Provided detail Claude Cahun and Marcel Moore were surrealist artists before World War II

Aux Armes

Artists Claude Cahun and Marcel Moore took up formidable weapons when the Nazis occupied their small, strategically valuable island home of Jersey off the coast of France: paper and pen. 

The romantic and artistic partners used their talents as writers to distribute demoralizing letters to German soldiers during occupation in World War II. Hidden in newspapers, slipped into soldiers’ pockets and left under windshield wipers of military vehicles, the notes attempted to convince Germans to abandon their mission or rebel against the Nazi military.

“In some ways, one of the most remarkable parts of this story is (Cahun and Moore) did it in a seemingly innocuous way, a quiet way, but it had a really big effect because they were hunted for four years by the secret field police,” said Jeffrey Jackson, whose book Paper Bullets details their efforts.

Photo provided
Jeffrey Jackson, Author

Cahun and Moore were genderfluid before the term “transgender” was widely used by the general public. In private and in conversation with each other, Cahun went by Lucy Schwob; Moore went by Suzanne Malherbe. They defied gender and sexual norms in their art, as well.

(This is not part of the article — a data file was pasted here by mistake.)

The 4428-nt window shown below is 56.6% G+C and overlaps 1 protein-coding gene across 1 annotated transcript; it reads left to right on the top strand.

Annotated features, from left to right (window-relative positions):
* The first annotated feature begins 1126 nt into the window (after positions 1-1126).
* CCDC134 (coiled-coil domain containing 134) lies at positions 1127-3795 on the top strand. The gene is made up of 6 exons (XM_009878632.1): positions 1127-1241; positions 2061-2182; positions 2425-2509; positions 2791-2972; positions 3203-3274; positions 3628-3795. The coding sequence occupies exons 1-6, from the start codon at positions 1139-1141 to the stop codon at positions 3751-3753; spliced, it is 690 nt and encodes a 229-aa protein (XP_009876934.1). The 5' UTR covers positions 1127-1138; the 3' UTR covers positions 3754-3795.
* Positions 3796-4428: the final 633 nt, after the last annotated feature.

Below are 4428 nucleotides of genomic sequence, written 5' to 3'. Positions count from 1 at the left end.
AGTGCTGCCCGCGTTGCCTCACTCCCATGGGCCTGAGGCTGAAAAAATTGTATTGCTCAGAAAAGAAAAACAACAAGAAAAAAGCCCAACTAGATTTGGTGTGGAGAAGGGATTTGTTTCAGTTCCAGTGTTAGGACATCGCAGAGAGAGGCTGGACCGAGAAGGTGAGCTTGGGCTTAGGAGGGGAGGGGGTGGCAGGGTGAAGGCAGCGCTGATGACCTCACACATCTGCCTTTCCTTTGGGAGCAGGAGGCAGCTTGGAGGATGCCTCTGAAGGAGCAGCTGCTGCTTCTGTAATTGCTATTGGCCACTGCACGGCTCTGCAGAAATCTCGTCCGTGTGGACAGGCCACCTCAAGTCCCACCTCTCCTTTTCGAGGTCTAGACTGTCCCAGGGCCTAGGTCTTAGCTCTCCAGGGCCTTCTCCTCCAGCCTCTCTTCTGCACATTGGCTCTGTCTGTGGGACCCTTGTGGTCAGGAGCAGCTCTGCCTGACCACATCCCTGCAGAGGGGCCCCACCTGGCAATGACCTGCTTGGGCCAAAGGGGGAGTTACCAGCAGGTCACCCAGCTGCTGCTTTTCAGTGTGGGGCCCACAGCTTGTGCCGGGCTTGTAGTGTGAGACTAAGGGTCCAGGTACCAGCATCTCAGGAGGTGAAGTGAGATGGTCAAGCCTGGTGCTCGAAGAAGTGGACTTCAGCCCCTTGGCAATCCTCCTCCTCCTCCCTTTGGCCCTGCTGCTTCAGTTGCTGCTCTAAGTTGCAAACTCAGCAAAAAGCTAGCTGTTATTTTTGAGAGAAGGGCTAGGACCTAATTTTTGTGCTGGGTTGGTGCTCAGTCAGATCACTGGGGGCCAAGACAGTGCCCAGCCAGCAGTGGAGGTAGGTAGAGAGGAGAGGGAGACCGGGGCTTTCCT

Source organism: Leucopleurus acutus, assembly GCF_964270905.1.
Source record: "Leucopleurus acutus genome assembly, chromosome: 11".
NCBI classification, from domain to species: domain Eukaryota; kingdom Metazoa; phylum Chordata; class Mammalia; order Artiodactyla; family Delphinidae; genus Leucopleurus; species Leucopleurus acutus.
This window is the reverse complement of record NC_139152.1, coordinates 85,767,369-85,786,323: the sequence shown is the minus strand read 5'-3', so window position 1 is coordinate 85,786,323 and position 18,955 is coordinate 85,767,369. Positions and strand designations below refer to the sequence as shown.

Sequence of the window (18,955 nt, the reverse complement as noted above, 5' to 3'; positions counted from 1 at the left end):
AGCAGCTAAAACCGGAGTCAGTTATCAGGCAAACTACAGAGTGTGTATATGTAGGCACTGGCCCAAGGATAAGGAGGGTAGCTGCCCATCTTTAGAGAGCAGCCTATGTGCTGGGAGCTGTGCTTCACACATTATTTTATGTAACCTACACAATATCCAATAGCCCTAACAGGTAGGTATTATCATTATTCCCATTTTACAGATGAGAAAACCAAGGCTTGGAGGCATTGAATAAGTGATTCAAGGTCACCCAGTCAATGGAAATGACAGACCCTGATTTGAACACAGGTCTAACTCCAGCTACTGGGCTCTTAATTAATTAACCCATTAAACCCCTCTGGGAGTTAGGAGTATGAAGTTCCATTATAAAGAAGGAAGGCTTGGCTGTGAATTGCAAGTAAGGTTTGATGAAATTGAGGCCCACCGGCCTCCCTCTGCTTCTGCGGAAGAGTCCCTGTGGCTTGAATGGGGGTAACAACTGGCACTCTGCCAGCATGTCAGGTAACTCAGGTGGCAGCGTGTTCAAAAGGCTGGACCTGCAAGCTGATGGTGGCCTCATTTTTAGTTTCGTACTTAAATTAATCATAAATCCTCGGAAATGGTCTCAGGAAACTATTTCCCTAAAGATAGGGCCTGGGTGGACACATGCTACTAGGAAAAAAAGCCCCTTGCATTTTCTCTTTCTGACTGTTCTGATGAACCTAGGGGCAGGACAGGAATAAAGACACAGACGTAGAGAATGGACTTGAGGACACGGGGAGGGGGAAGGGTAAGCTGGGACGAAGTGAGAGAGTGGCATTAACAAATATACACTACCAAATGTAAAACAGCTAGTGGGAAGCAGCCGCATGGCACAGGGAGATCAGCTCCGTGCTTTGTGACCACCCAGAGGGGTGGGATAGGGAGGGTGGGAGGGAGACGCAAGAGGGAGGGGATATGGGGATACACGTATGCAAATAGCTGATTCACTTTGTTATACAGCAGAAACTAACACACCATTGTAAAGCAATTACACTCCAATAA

The duo’s work fell into what the Nazis categorized as “degenerate art,” or modernist, dada, surrealist art created in the ’20s and ’30s. The avant-garde movements fueled Cahun and Marcel’s opposition campaign, where they often wrote from the perspective of a Nazi soldier called “The Soldier with No Name.”

“The idea was to essentially fool the Germans into thinking that one of their own was writing these notes,” Jackson said.

Cahun and Moore wrote notes that had jokes, fictional dialogue, manifestos or anything that could potentially lead soldiers to question their war effort, according to Jackson. 

“They were really trying to provoke the Germans to think about, ‘Why are we here on Jersey? Why are we occupying this territory,’ ” he said. “Some of their notes appealed to the idea of ‘You should be home with your family. Why are you here instead of back home with your children?’”

Between 1940 and 1944, the couple continued their efforts until their detainment. Even in prison, after being condemned to death, they pushed their message of resistance to their fellow prisoners. Cahun and Moore survived the war and continued to live as a couple until Cahun’s death in 1954, but their story has largely been untold in popular World War II narratives. 

“I really think (the letters were) almost an act of rescue for them,” Jackson said. “They saw that these soldiers were being duped by Hitler. They were also being fooled into joining this ridiculous war effort.” 

The Charleston Library Society will host a free virtual discussion on Paper Bullets between Jeffrey Jackson and New York Times contributor Emily Yellin at 6 p.m. Dec. 3. RSVP at charlestonlibrarysociety.org/events.

Cover image of Paper Bullets by Jeffrey Jackson